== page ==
The prisoners, who grew up in six months, are now about three inches tall. It took about five years for them to reach the same height if they were to grow in the wild. Seedlings scattered on the ground are 40 to 70 percent more likely to survive and less than three percent more likely to survive. The prison program is to skip the renovation of Sagittarius and give prisoners a fresh start.

The Sagebrush in Prisons program was launched in 2014 by the Institute of Practical Ecology (IAA) and a program at Evergreen State College in Washington highlighted the importance of quality programming in prisons. The IAE also recognized the need for indigenous plants to restore land following wildfires, so they negotiated with their BLM partners to find a way to bring the two concepts together, and the Sagebrush in Prisons project was born.

Stessie Moore, an eco-teacher at the institute, said his first prisoner was a Snake River Rehabilitation Institute in Ontario, Oregon. Prison officials were initially skeptical of the funds being used to grow the weed plant, but its benefits to the inmates soon became apparent. The staff told Stacey that not only were they sold out, but they also wanted to double production next year. “That is what we did, The following year we moved from one prison to five. Then other prisons saw the benefits and put their hands aside. The charity currently works with 11 prisons in Wyoming, Oregon, Idaho, Nevada and California.

Saving natural habitat, saving human life
Stacey says she will be the first, if the only goal is to grow a sage brush, they can do it on their own non-profit. However, the ability to use adult inmates exceeds the limitations of working with inmates, such as background checks, unexpected locks, and recent COVID-19 restrictions. “These prisoners will soon be out of the community, they will be your neighbors, they will be the ones standing next to the grocery store. So we want to give them as much as we can before they are released.

The institute brings in experts from each prison to educate inmates – and even those who seem eager to learn – on topics related to the Sajbrush ecology. At the end of the competition, each participant will receive a certificate listing their skills. Stacey said she believes the program is enriching the lives of inmates – by supporting education, horticulture and social skills.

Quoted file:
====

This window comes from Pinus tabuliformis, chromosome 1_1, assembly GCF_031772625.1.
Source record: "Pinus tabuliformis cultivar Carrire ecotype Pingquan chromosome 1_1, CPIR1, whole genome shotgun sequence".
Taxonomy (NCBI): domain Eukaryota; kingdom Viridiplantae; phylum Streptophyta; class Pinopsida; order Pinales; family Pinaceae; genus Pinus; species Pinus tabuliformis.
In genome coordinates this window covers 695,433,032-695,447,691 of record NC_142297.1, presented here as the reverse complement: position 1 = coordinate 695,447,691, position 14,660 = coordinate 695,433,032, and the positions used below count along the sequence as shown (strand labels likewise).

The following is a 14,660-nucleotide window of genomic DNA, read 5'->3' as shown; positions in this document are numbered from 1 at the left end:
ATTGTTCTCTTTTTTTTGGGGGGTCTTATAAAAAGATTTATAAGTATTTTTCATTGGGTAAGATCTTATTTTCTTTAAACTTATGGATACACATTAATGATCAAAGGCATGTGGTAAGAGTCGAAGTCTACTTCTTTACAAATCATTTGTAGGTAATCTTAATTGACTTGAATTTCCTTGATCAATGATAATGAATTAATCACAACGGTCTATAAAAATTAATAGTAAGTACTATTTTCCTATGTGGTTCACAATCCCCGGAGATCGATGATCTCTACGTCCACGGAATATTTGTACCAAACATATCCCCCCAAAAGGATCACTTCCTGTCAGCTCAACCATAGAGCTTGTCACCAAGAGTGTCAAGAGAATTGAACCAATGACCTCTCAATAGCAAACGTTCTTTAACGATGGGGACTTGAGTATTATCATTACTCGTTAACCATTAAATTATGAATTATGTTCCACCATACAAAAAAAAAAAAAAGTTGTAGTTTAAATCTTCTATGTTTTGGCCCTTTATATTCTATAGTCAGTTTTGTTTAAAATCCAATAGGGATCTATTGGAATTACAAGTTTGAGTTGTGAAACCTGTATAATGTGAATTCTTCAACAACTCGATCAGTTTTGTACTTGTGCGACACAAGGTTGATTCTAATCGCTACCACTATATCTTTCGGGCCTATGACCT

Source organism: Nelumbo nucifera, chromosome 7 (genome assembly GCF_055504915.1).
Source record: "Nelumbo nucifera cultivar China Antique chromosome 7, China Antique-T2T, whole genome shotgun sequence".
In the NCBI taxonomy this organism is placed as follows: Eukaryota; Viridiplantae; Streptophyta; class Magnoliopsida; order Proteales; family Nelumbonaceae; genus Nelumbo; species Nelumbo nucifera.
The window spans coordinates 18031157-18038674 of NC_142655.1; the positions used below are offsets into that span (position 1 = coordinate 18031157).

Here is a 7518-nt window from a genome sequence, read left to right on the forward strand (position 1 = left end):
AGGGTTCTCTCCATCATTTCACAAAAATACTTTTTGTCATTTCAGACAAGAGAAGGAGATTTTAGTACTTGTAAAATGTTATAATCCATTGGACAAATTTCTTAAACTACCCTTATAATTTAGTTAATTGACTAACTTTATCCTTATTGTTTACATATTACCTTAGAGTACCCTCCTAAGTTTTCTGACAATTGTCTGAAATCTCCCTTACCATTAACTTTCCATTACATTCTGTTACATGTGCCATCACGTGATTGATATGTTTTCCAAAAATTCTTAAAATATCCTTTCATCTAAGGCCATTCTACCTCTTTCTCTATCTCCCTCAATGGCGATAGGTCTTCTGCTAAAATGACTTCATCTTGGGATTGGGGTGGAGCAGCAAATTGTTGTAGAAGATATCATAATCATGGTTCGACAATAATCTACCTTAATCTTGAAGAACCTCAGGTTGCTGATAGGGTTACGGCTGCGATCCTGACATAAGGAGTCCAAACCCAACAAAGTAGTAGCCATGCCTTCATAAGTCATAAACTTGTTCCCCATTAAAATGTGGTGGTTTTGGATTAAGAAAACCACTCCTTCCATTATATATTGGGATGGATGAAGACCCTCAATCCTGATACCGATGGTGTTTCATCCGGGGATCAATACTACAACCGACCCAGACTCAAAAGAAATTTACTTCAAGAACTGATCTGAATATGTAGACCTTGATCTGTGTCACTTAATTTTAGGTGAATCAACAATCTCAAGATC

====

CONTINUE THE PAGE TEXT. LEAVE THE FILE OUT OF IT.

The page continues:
The program is very popular with inmates and there are currently not enough places for those who want to join. Probably a factor as to why they’re doing so poorly. Stacey heard from prison officials that the program had helped reduce the violence on the facility after the inmates worked with plants. The inmates tell him they like the smell of champagne (Artemia Tridentata) – Not the same as cooking sage (Salvia Official) Used in cooking. Some inmates report that taking care of seedlings reduces their blood pressure.

But the benefits can go far beyond reducing stress in a room. Officials say the program has rescued prisoners from the abyss. One example is a prisoner in Idaho, so worried that he could not go outside. But after participating in the program, he not only revived his spirit but also became a team leader. Prison officials said the program “saved him from the shell and saved his life.”

Experience has convinced Levi, who will be released in a few days from Wyoming Glory Farm, to apply for a job at BLM. “After I was released here, I still plan to continue working with them and try to help other people in my situation find a place to start because sometimes criminals find it difficult to get a job.”

Studies show that such programs reduce the likelihood of repetition because prisoners feel that they have the potential – and the value. They also explain how important it is to feel that they are giving to the community. “The only thing you can give to life is to know that you have a part in something that gives hope to other forms of life.” Levy is trying to put into words what the program means to him. “It’s a big deal.”

It is also great for a newly planted fig brush. They nurtured seedlings with the help of prisoners and in the process grew themselves.

Frenny Halperine is the Editor-in-Chief of H2O Radio.

Contributing Post

The Pagosa Daily Post welcomes submissions, photos, letters and videos from people who love Colorado. Call 970-903-2673 or email

Leave a Comment